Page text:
I took this picture of her at the 2013 World Masters Games in Turin, Italy at a time when I was new both to my camera and to masters athletics. On that day, I was behind the finish line trying to focus my lens on the lane where there was a shaft of light coming through a hole in the stadium roof. Jeanne was the person who ran into it and I was thrilled with the resulting picture. I had no idea of her super-star status. Really, I just lucked out.

Long story short, we started corresponding, I put the image on the front of a book I published in 2014, and we discovered we shared the same birthday. This was cue to us adopting each other as ‘big and little sister’, addressing and signing our emails as such and me encouraging her to ‘Go, big sis!’ before her races when I was on the side-lines.
In 2018 our birthday fell during the September World Masters Athletics Championships in Malaga, Spain, and we arranged to stay in the same hotel so we could celebrate together. We met on the evening of the 16th for a meal at the restaurant, and she brought me a gift. I unwrapped it to find the USA singlet and shorts she’d worn in Turin, a reminder, she wrote, of our companionship alongside each other “in this life-long process of aging”.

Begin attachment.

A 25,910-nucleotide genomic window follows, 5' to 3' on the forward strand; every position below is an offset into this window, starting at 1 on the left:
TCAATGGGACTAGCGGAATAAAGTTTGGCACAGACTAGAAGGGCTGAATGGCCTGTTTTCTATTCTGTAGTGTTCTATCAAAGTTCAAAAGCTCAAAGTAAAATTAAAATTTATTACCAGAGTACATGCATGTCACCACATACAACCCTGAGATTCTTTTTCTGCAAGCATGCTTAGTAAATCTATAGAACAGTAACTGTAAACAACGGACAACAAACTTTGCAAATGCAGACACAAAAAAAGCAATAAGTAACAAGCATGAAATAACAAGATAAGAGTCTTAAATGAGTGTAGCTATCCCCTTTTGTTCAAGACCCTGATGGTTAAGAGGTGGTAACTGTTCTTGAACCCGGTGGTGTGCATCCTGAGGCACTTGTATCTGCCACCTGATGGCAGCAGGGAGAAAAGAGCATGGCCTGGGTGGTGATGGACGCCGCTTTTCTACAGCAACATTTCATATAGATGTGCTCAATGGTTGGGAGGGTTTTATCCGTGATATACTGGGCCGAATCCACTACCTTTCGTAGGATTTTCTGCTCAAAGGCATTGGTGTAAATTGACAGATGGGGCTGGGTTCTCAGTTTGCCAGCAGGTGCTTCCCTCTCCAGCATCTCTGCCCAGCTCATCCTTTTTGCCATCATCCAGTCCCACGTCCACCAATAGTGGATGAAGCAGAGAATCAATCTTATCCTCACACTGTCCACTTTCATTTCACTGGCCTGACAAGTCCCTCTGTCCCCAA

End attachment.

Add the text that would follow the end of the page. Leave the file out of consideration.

A few months later she started experiencing some physical symptoms and by Christmas 2020 her everyday mobility had become compromised. I had recently had hip surgery and most of her messages to me  were asking about that, concerned far more with my own well-being than with dwelling on hers, which she now knew to be the effects of Parkinson’s disease. Nonetheless she admitted that “it looks like my running days are over, and I am having to learn to walk again with the help of carers.” She remained however, “grateful for every movement I can manage.” She always signed off with the words “Running His Race”, and she did so again knowing it was to be a tough spiritual one off-track now, rather than on it.